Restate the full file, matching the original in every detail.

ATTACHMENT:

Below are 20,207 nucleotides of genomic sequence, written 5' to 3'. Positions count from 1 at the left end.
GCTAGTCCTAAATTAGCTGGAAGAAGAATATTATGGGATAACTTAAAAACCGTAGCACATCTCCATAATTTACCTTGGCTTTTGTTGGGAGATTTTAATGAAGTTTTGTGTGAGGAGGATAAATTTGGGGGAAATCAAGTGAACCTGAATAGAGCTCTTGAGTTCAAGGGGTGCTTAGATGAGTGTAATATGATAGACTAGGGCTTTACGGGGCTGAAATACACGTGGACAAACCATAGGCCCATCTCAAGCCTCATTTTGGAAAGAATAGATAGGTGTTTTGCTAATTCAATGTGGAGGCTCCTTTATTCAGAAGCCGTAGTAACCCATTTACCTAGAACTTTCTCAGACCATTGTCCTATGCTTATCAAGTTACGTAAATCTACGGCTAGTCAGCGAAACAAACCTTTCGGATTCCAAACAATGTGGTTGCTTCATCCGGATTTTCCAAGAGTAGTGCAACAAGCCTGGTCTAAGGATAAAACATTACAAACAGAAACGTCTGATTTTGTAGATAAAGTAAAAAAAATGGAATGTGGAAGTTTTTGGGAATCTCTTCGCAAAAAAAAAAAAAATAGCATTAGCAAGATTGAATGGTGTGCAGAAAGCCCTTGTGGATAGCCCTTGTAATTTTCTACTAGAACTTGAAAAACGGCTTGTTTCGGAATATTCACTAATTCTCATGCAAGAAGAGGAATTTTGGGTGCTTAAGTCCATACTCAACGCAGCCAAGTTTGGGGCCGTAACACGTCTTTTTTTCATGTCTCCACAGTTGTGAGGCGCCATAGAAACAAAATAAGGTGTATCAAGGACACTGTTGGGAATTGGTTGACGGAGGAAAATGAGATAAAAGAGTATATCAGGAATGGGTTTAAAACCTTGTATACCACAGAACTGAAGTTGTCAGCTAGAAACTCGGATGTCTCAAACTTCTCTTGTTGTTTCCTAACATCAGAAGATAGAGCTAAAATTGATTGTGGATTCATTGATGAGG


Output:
Below are 20,207 nucleotides of genomic sequence, written 5' to 3'. Positions count from 1 at the left end.
GCTAGTCCTAAATTAGCTGGAAGAAGAATATTATGGGATAACTTAAAAACCGTAGCACATCTCCATAATTTACCTTGGCTTTTGTTGGGAGATTTTAATGAAGTTTTGTGTGAGGAGGATAAATTTGGGGGAAATCAAGTGAACCTGAATAGAGCTCTTGAGTTCAAGGGGTGCTTAGATGAGTGTAATATGATAGACTAGGGCTTTACGGGGCTGAAATACACGTGGACAAACCATAGGCCCATCTCAAGCCTCATTTTGGAAAGAATAGATAGGTGTTTTGCTAATTCAATGTGGAGGCTCCTTTATTCAGAAGCCGTAGTAACCCATTTACCTAGAACTTTCTCAGACCATTGTCCTATGCTTATCAAGTTACGTAAATCTACGGCTAGTCAGCGAAACAAACCTTTCGGATTCCAAACAATGTGGTTGCTTCATCCGGATTTTCCAAGAGTAGTGCAACAAGCCTGGTCTAAGGATAAAACATTACAAACAGAAACGTCTGATTTTGTAGATAAAGTAAAAAAAATGGAATGTGGAAGTTTTTGGGAATCTCTTCGCAAAAAAAAAAAAAATAGCATTAGCAAGATTGAATGGTGTGCAGAAAGCCCTTGTGGATAGCCCTTGTAATTTTCTACTAGAACTTGAAAAACGGCTTGTTTCGGAATATTCACTAATTCTCATGCAAGAAGAGGAATTTTGGGTGCTTAAGTCCATACTCAACGCAGCCAAGTTTGGGGCCGTAACACGTCTTTTTTTCATGTCTCCACAGTTGTGAGGCGCCATAGAAACAAAATAAGGTGTATCAAGGACACTGTTGGGAATTGGTTGACGGAGGAAAATGAGATAAAAGAGTATATCAGGAATGGGTTTAAAACCTTGTATACCACAGAACTGAAGTTGTCAGCTAGAAACTCGGATGTCTCAAACTTCTCTTGTTGTTTCCTAACATCAGAAGATAGAGCTAAAATTGATTGTGGATTCATTGATGAGG